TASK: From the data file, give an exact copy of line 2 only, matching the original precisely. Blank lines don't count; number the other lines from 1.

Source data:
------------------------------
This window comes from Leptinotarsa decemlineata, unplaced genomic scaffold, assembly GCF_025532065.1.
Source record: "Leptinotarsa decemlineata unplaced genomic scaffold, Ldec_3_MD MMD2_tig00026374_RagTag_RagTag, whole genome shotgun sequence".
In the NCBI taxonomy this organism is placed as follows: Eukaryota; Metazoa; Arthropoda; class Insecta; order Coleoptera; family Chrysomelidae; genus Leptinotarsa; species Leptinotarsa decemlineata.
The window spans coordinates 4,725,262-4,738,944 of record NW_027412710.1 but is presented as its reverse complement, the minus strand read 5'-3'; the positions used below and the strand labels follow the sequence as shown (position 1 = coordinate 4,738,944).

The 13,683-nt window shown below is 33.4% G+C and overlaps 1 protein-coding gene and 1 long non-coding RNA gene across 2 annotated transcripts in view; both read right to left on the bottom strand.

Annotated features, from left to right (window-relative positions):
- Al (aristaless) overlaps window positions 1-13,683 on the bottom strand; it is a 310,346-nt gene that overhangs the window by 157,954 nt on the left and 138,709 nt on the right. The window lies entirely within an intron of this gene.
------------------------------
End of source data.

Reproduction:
Source record: "Leptinotarsa decemlineata unplaced genomic scaffold, Ldec_3_MD MMD2_tig00026374_RagTag_RagTag, whole genome shotgun sequence".